I first became aware of Alia Malley’s stunning images when I co-curated an exhibition for the Photo Arts Council of the Los Angeles County Art Museum. I spent a day gallery sitting and found myself returning to her images, which in person are incredibly beautiful. There was something painterly and timeless about the work, but also something familiar. I finally realized that I was looking at a landscape that I had traversed many times, but had never found it particularly interesting, and certainly not beautiful. And that realization changed how I look at where I live.
Alia was born in La Jolla, a community just north of San Diego in California, and was raised in Portland, Oregon. She received her BA in Critical Studies from USC School of Cinematic Arts, and her MFA f rom University of California, Riverside in 2010. Her project Southland won the 2011 CENTER Dealer ʼs Choice Award, juried by Dianne Vanderlip, Curator, Gagosian Gallery, Los Angeles, CA & Curator Emeritus, Denver Art Museum. Southland was also awarded the 2010 Merck Prize at the Darmstädter Tage der Fotograie, and was presented as a solo exhibition at Sam Lee Galley, Los Angeles in 2010. She was a 2009 Runner Up at the Forward Thinking Museum/JGS, and a Finalist /Honorable Mention at the Newspace Center for Photographyʼs 2008 Juried Exhibit ion, curated by TJ Norris. All of this certainly makes Alia’s journey a success story.
Alia is featured along with John Divola and Chris Boot in this video that was made at the Darmstadt Tage der Fotografie, where she won the Merck Prize last year. She speaks about her process and her work.
Statement for Southland: These images are from a current series of work, Southland, that I began in 2009. They mark my continued interest in making photographs that explore the environment and our ambiguous relationship to it. On the one hand, these images are invested in a specific sense of place: the Los Angeles landscape of currently dis-used spaces. These discarded sites have historically been considered civically or culturally valuable. Considering the cyclical nature of time and renewal, they will, at some point in the future, once again regain a useful vitality of some sort. Currently, however, they lie fallow.
The generic, lack of specificity of these “in-between” sites is equally compelling in the larger conversation; they donʼt necessarily read as Los Angeles, or California, or even America. They could be anywhere. Which they may as well be; these remnant land-tracts are everywhere. At one end of the spectrum, these images exemplify a classic example of natureʼs grandeur and benign beauty. In counterpoint to this benevolence lies a darker undercurrent. The relationship between the two is charged, hard to pin down. Ultimately though, they are two sides to the same coin. This interests me. I consider these photos revisionist landscapes. They exist in the space between traditional, historical landscape painting and vehemently realist photographs—they are documents of our time, showing us what this place look liked one a certain day at a certain time. I donʼt set out with a specific agenda to address a specific issue when I walk out into the landscape with my camera. I just go and I look, and then report back.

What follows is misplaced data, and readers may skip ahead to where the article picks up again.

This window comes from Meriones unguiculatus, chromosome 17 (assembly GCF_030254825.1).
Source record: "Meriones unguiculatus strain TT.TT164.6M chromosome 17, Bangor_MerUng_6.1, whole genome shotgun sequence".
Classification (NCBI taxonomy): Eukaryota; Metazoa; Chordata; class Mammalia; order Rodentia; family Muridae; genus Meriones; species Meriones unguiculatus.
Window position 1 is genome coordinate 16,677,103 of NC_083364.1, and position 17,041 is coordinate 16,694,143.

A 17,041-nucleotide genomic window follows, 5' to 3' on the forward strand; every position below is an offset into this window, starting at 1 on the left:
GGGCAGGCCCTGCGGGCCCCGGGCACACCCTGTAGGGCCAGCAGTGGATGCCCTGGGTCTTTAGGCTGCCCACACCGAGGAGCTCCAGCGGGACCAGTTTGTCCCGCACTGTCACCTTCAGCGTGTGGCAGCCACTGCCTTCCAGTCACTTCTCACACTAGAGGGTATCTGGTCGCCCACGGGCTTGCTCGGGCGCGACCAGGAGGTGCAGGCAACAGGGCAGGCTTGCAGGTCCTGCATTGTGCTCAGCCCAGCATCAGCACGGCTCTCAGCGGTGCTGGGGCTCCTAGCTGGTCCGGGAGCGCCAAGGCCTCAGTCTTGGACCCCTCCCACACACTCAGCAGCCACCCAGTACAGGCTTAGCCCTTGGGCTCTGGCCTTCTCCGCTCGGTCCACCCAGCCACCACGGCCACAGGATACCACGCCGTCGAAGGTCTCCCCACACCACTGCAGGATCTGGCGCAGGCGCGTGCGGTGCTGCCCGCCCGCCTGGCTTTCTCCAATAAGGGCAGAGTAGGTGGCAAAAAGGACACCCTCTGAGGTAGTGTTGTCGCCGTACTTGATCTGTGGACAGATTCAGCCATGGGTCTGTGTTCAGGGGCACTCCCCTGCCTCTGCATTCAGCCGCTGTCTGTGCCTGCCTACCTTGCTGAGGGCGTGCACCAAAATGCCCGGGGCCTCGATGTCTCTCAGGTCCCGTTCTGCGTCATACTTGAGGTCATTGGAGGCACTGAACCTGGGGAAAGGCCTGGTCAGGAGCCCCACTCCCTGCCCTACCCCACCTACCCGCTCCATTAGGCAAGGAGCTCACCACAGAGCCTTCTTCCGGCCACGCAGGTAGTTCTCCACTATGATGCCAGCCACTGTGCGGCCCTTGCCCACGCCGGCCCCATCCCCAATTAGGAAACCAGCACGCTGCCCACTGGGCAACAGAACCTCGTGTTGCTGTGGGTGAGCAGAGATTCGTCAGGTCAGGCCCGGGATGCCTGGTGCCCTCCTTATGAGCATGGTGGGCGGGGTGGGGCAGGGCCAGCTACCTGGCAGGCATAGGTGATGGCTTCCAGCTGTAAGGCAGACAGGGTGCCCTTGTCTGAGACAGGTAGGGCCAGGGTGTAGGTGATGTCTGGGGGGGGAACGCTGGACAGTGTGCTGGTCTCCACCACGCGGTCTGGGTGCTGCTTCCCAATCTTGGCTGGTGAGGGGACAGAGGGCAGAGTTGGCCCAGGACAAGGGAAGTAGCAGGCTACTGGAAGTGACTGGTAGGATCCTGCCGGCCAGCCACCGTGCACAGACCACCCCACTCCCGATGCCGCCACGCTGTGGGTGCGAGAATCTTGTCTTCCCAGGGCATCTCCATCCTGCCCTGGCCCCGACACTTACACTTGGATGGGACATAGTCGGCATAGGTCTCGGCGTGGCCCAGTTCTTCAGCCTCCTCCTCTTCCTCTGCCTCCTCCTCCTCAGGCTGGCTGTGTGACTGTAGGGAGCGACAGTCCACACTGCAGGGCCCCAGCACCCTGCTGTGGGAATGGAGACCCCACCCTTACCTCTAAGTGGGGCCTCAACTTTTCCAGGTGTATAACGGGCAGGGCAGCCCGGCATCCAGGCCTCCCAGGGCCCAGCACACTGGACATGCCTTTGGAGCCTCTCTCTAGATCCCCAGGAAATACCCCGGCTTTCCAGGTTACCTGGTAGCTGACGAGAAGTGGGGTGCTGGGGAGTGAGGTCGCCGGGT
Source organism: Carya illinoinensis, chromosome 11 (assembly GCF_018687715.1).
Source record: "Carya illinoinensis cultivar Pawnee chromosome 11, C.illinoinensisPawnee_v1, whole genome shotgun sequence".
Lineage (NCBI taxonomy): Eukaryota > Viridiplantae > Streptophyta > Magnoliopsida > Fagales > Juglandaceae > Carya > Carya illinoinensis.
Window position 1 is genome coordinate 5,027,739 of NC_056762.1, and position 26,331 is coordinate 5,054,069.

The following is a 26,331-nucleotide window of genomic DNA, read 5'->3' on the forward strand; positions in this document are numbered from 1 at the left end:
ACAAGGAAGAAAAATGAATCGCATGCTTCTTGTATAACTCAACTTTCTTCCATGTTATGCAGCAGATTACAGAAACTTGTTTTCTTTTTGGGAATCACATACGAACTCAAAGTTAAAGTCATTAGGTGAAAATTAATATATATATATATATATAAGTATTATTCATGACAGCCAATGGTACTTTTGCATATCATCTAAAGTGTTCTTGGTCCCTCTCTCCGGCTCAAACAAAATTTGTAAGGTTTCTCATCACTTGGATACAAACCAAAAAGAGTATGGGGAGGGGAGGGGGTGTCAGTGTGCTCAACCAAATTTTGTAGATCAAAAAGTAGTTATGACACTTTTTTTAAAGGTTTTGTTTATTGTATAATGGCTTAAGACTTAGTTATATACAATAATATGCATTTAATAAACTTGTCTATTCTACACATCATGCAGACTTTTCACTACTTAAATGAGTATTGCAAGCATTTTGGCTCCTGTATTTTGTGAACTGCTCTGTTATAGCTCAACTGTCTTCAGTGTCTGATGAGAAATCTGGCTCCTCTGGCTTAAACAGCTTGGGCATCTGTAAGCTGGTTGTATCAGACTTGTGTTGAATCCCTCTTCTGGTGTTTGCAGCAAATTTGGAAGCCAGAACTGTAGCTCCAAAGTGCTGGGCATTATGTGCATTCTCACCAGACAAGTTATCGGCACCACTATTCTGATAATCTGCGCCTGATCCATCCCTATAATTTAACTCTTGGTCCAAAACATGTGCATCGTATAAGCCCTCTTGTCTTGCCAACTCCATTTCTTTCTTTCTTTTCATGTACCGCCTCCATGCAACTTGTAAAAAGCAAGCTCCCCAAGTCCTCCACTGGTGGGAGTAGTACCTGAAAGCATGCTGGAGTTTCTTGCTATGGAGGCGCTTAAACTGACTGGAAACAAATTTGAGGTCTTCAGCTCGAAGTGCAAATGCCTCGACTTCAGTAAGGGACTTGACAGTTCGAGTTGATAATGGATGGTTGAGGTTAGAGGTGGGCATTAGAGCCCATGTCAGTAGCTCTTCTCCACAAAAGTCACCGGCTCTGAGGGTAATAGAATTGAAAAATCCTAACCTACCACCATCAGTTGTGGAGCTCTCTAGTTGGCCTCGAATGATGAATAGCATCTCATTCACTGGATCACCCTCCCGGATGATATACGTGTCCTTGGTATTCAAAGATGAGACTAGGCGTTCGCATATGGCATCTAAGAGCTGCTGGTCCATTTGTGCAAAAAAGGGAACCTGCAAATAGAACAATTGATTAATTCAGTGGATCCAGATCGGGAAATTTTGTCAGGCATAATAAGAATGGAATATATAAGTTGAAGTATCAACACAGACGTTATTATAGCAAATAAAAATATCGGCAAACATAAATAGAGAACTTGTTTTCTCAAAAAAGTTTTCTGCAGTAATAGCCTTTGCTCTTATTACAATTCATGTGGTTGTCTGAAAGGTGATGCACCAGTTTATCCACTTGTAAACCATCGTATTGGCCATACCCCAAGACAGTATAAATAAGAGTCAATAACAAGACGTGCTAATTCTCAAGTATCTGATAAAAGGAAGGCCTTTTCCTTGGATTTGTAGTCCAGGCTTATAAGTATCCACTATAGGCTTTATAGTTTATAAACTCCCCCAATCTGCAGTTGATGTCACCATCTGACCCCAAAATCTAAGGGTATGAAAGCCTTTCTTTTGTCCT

Congratulations on receiving First Place in the Dealer’s Choice Award through Center and for the recent feature in Unless You Will, Issue 14. Let’s back up to find out how you got started in photography.
Thanks so much. I went to undergrad film school at USC, and half-way through I realized I was trying to tell stories at 24 frames-per-second, but had no idea how a single frame was created, so I took an intro photo class. I got an F in the photo chemistry unit, but loved the rest of it. I ended up taking three classes total, which was the extent of my formal photo education until I started graduate school in 2007. In the 13 years in between, I photographed editorial & commercial work, but my heart wasn’t ultimately in it. I didn’t want to become a commercial photographer with “personal work” on the side. To that end, I applied to grad school to force myself to work on my own projects, and learn to think critically about those projects. I finished my MFA last summer, in 2010.
What camera do you work with, and what draws you to the imagery you produce?